Report: Google issues fix for hacked YouTube

Google plugs a hole hackers used to festoon YouTube videos with off-color pop-ups and adult-site redirects, according to a news outlet.

Google has plugged a hole hackers used Sunday morning to festoon YouTube videos with off-color pop-ups and adult-site redirects, according to a news outlet.

Hackers took advantage of a cross-site scripting vulnerability that enabled them to insert code onto the popular video site's viewer-comments pages, IDG News Service said in a report. The hackers apparently had it in for Justin Bieber, focusing on clips related to the teen pop star, who's set to appear Sunday night on an NBC television celebration of the Fourth of July and who's reportedly one of the most popular attractions on YouTube.

According to IDG, a Google representative said the attackers' exploits would not have allowed them to access the Google accounts of YouTube visitors who encountered a hacked page. The representative said, though, that visitors should log out of their Google accounts and then log back in, just to be safe.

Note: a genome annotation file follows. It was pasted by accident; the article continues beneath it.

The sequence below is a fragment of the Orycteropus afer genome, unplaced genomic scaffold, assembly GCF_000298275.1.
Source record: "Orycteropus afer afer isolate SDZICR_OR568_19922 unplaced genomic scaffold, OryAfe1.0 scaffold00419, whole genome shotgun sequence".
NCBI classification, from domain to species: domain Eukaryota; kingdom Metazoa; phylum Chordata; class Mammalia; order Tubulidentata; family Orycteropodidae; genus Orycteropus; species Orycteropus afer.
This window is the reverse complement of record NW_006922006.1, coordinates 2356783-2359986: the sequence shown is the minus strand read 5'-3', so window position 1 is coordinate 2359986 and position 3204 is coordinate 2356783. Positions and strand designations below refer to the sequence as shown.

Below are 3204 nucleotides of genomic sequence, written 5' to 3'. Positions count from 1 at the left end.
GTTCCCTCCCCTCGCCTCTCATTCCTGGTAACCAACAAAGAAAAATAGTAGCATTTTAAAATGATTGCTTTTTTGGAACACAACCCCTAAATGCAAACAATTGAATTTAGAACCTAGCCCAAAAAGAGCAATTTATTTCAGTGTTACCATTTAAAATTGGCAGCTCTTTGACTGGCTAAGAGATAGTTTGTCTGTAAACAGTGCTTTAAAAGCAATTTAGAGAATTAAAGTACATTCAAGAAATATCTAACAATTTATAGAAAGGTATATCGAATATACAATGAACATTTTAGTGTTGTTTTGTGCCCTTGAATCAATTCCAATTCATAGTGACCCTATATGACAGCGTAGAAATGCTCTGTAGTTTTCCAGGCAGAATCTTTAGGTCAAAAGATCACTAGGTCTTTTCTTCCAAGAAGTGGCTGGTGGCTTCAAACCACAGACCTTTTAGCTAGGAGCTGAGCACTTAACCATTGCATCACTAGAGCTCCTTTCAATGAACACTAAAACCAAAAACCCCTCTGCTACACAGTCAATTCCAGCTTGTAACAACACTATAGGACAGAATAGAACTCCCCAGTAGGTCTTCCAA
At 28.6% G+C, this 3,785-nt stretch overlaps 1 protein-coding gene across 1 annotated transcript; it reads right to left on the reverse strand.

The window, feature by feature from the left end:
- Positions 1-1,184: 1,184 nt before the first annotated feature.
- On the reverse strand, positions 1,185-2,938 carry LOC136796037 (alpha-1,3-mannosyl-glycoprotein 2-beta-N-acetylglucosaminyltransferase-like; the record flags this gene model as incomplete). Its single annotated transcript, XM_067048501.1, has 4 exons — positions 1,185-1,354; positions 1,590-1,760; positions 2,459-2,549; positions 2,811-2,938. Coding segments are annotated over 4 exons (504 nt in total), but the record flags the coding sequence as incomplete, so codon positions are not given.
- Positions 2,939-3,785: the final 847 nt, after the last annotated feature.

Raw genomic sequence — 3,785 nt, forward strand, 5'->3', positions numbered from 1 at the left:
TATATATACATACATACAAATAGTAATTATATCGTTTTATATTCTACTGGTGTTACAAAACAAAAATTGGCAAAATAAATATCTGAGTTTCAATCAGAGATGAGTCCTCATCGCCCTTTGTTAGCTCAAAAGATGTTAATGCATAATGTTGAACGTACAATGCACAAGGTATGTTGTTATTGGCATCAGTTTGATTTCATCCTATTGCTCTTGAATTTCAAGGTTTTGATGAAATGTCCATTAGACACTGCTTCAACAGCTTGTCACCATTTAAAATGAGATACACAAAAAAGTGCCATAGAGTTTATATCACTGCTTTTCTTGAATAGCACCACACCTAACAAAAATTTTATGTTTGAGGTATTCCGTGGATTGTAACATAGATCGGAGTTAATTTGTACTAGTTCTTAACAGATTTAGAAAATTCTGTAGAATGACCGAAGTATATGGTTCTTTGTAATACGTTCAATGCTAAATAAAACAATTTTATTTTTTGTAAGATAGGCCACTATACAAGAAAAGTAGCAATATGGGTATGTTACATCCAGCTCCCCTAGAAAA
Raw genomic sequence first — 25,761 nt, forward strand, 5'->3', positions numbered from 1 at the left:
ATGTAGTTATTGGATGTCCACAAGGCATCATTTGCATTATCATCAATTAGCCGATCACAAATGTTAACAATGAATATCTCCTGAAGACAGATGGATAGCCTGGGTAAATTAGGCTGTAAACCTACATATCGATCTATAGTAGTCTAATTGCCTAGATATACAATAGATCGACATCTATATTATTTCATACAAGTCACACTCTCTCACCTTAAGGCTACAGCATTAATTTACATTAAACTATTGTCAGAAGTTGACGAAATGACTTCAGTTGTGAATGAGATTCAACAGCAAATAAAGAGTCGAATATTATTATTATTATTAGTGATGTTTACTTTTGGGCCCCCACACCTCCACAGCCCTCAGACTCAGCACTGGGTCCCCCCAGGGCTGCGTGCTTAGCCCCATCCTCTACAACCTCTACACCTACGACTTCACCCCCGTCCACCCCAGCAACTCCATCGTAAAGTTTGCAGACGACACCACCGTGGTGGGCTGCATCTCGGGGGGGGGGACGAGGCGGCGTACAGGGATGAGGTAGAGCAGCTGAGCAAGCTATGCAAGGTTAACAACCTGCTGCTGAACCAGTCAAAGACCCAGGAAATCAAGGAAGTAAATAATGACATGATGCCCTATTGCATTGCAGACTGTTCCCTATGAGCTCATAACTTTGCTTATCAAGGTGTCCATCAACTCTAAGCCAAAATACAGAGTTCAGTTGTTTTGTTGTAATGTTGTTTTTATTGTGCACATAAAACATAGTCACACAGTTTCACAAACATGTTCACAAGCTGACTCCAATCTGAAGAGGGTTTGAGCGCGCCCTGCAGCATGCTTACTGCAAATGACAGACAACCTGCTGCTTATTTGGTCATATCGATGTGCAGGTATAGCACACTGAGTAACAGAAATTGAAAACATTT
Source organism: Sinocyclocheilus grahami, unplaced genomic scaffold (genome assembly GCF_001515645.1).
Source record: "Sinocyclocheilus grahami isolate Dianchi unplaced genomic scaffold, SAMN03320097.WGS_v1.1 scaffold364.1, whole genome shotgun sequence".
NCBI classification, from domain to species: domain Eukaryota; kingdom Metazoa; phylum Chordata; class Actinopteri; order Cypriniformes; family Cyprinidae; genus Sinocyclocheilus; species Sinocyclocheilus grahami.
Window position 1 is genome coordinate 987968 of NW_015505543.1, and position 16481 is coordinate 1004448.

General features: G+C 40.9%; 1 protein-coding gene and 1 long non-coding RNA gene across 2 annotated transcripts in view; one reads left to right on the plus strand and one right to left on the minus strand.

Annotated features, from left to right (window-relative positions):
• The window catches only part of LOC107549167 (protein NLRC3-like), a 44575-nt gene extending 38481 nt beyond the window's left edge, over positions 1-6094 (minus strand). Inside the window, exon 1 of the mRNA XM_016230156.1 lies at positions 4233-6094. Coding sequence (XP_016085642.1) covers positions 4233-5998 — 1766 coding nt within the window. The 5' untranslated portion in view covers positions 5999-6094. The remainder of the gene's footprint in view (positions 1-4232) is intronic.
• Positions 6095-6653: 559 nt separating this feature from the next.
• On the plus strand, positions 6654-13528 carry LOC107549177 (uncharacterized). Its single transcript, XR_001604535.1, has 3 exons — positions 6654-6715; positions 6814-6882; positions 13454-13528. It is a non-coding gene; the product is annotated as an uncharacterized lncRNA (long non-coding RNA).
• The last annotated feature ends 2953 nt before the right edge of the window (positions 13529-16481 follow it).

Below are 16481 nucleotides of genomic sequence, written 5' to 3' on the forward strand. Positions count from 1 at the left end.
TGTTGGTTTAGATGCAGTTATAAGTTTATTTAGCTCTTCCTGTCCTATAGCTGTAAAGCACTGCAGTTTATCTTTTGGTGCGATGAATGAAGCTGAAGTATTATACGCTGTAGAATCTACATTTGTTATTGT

IDG also quoted a source who said that though the hack itself didn't involve malware, any landing pages to which visitors were redirected could have. The source said, however, that most antivirus software would be defense enough against that possibility.

Google said YouTube's comment sections were temporarily shut down in response to the hack.

"Comments were temporarily hidden by default within an hour [of discovering the problem], and we released a complete fix for the issue in about two hours," IDG quoted the company as saying. "We're continuing to study the vulnerability to help prevent similar issues in the future."

About the author

Edward Moyer is an associate editor at CNET News and a many-year veteran of the writing and editing world. He enjoys taking sentences apart and putting them back together. He also likes making them from scratch.


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